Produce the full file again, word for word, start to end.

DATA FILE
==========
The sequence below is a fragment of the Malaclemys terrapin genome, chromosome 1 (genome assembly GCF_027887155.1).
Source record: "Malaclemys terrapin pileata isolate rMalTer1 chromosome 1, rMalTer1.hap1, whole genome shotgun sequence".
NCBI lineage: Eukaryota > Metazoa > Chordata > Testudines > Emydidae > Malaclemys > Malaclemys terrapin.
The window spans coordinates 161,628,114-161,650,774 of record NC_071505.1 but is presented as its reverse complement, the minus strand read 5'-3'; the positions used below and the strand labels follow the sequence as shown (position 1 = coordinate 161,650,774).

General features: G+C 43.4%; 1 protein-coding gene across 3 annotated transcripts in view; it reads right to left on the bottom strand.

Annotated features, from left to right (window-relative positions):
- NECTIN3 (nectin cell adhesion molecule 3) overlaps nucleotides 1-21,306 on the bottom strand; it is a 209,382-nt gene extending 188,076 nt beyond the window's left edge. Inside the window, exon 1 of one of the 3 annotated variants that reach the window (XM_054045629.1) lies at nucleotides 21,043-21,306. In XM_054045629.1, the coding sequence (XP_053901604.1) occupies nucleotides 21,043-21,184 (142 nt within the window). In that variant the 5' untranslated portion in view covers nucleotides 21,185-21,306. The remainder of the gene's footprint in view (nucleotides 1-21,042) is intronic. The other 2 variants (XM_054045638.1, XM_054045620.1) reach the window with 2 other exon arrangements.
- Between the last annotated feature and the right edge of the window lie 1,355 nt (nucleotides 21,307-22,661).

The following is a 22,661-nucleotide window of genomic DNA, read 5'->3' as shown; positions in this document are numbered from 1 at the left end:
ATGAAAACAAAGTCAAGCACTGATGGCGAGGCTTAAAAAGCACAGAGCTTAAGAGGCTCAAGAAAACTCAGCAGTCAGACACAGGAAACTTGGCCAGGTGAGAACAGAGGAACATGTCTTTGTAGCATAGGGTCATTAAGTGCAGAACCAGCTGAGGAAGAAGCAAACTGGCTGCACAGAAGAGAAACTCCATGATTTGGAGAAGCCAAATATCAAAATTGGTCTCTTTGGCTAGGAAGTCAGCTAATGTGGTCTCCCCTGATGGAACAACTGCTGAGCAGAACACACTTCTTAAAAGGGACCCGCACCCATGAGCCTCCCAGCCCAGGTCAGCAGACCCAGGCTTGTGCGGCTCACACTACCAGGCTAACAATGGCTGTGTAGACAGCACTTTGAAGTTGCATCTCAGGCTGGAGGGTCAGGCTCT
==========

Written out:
The sequence below is a fragment of the Malaclemys terrapin genome, chromosome 1 (genome assembly GCF_027887155.1).
Source record: "Malaclemys terrapin pileata isolate rMalTer1 chromosome 1, rMalTer1.hap1, whole genome shotgun sequence".
NCBI lineage: Eukaryota > Metazoa > Chordata > Testudines > Emydidae > Malaclemys > Malaclemys terrapin.
The window spans coordinates 161,628,114-161,650,774 of record NC_071505.1 but is presented as its reverse complement, the minus strand read 5'-3'; the positions used below and the strand labels follow the sequence as shown (position 1 = coordinate 161,650,774).

General features: G+C 43.4%; 1 protein-coding gene across 3 annotated transcripts in view; it reads right to left on the bottom strand.

Annotated features, from left to right (window-relative positions):
- NECTIN3 (nectin cell adhesion molecule 3) overlaps nucleotides 1-21,306 on the bottom strand; it is a 209,382-nt gene extending 188,076 nt beyond the window's left edge. Inside the window, exon 1 of one of the 3 annotated variants that reach the window (XM_054045629.1) lies at nucleotides 21,043-21,306. In XM_054045629.1, the coding sequence (XP_053901604.1) occupies nucleotides 21,043-21,184 (142 nt within the window). In that variant the 5' untranslated portion in view covers nucleotides 21,185-21,306. The remainder of the gene's footprint in view (nucleotides 1-21,042) is intronic. The other 2 variants (XM_054045638.1, XM_054045620.1) reach the window with 2 other exon arrangements.
- Between the last annotated feature and the right edge of the window lie 1,355 nt (nucleotides 21,307-22,661).

The following is a 22,661-nucleotide window of genomic DNA, read 5'->3' as shown; positions in this document are numbered from 1 at the left end:
ATGAAAACAAAGTCAAGCACTGATGGCGAGGCTTAAAAAGCACAGAGCTTAAGAGGCTCAAGAAAACTCAGCAGTCAGACACAGGAAACTTGGCCAGGTGAGAACAGAGGAACATGTCTTTGTAGCATAGGGTCATTAAGTGCAGAACCAGCTGAGGAAGAAGCAAACTGGCTGCACAGAAGAGAAACTCCATGATTTGGAGAAGCCAAATATCAAAATTGGTCTCTTTGGCTAGGAAGTCAGCTAATGTGGTCTCCCCTGATGGAACAACTGCTGAGCAGAACACACTTCTTAAAAGGGACCCGCACCCATGAGCCTCCCAGCCCAGGTCAGCAGACCCAGGCTTGTGCGGCTCACACTACCAGGCTAACAATGGCTGTGTAGACAGCACTTTGAAGTTGCATCTCAGGCTGGAGGGTCAGGCTCT